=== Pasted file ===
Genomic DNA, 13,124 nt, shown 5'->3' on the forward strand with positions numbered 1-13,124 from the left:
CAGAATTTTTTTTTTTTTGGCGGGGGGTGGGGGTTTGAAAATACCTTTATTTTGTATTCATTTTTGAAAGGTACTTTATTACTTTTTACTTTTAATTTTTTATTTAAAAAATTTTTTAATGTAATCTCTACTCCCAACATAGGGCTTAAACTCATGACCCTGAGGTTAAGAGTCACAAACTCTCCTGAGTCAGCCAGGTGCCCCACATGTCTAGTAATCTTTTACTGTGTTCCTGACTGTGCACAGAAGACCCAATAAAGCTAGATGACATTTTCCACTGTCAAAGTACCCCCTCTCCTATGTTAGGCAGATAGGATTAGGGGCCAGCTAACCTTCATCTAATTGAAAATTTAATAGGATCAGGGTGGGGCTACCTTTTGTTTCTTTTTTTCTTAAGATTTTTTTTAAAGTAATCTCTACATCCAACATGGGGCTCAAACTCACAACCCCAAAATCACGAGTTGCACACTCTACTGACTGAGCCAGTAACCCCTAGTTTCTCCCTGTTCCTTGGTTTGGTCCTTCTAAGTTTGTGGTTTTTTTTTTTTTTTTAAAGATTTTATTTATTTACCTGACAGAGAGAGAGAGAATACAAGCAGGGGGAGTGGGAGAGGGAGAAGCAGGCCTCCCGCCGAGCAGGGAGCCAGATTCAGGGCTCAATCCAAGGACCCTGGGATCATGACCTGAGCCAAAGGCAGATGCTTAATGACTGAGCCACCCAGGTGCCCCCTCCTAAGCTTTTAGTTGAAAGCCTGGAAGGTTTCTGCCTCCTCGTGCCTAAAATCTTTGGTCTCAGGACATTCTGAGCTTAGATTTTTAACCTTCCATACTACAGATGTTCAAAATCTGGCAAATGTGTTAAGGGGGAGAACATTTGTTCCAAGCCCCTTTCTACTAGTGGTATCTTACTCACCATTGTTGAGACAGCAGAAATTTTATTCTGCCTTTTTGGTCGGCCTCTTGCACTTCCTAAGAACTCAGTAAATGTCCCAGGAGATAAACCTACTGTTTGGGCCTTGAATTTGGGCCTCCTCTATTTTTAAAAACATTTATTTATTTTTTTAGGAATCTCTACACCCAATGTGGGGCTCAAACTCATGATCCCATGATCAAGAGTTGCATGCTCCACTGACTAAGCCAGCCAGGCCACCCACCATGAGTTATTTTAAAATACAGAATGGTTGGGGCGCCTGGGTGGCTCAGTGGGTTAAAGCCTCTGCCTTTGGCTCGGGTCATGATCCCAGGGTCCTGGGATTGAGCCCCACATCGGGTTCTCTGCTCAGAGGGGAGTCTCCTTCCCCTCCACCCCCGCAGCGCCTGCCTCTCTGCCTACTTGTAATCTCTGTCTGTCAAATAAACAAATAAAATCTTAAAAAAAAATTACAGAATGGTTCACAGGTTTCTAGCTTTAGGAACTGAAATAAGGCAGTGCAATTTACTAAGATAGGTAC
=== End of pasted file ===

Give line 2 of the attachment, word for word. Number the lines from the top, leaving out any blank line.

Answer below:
CAGAATTTTTTTTTTTTTGGCGGGGGGTGGGGGTTTGAAAATACCTTTATTTTGTATTCATTTTTGAAAGGTACTTTATTACTTTTTACTTTTAATTTTTTATTTAAAAAATTTTTTAATGTAATCTCTACTCCCAACATAGGGCTTAAACTCATGACCCTGAGGTTAAGAGTCACAAACTCTCCTGAGTCAGCCAGGTGCCCCACATGTCTAGTAATCTTTTACTGTGTTCCTGACTGTGCACAGAAGACCCAATAAAGCTAGATGACATTTTCCACTGTCAAAGTACCCCCTCTCCTATGTTAGGCAGATAGGATTAGGGGCCAGCTAACCTTCATCTAATTGAAAATTTAATAGGATCAGGGTGGGGCTACCTTTTGTTTCTTTTTTTCTTAAGATTTTTTTTAAAGTAATCTCTACATCCAACATGGGGCTCAAACTCACAACCCCAAAATCACGAGTTGCACACTCTACTGACTGAGCCAGTAACCCCTAGTTTCTCCCTGTTCCTTGGTTTGGTCCTTCTAAGTTTGTGGTTTTTTTTTTTTTTTTAAAGATTTTATTTATTTACCTGACAGAGAGAGAGAGAATACAAGCAGGGGGAGTGGGAGAGGGAGAAGCAGGCCTCCCGCCGAGCAGGGAGCCAGATTCAGGGCTCAATCCAAGGACCCTGGGATCATGACCTGAGCCAAAGGCAGATGCTTAATGACTGAGCCACCCAGGTGCCCCCTCCTAAGCTTTTAGTTGAAAGCCTGGAAGGTTTCTGCCTCCTCGTGCCTAAAATCTTTGGTCTCAGGACATTCTGAGCTTAGATTTTTAACCTTCCATACTACAGATGTTCAAAATCTGGCAAATGTGTTAAGGGGGAGAACATTTGTTCCAAGCCCCTTTCTACTAGTGGTATCTTACTCACCATTGTTGAGACAGCAGAAATTTTATTCTGCCTTTTTGGTCGGCCTCTTGCACTTCCTAAGAACTCAGTAAATGTCCCAGGAGATAAACCTACTGTTTGGGCCTTGAATTTGGGCCTCCTCTATTTTTAAAAACATTTATTTATTTTTTTAGGAATCTCTACACCCAATGTGGGGCTCAAACTCATGATCCCATGATCAAGAGTTGCATGCTCCACTGACTAAGCCAGCCAGGCCACCCACCATGAGTTATTTTAAAATACAGAATGGTTGGGGCGCCTGGGTGGCTCAGTGGGTTAAAGCCTCTGCCTTTGGCTCGGGTCATGATCCCAGGGTCCTGGGATTGAGCCCCACATCGGGTTCTCTGCTCAGAGGGGAGTCTCCTTCCCCTCCACCCCCGCAGCGCCTGCCTCTCTGCCTACTTGTAATCTCTGTCTGTCAAATAAACAAATAAAATCTTAAAAAAAAATTACAGAATGGTTCACAGGTTTCTAGCTTTAGGAACTGAAATAAGGCAGTGCAATTTACTAAGATAGGTAC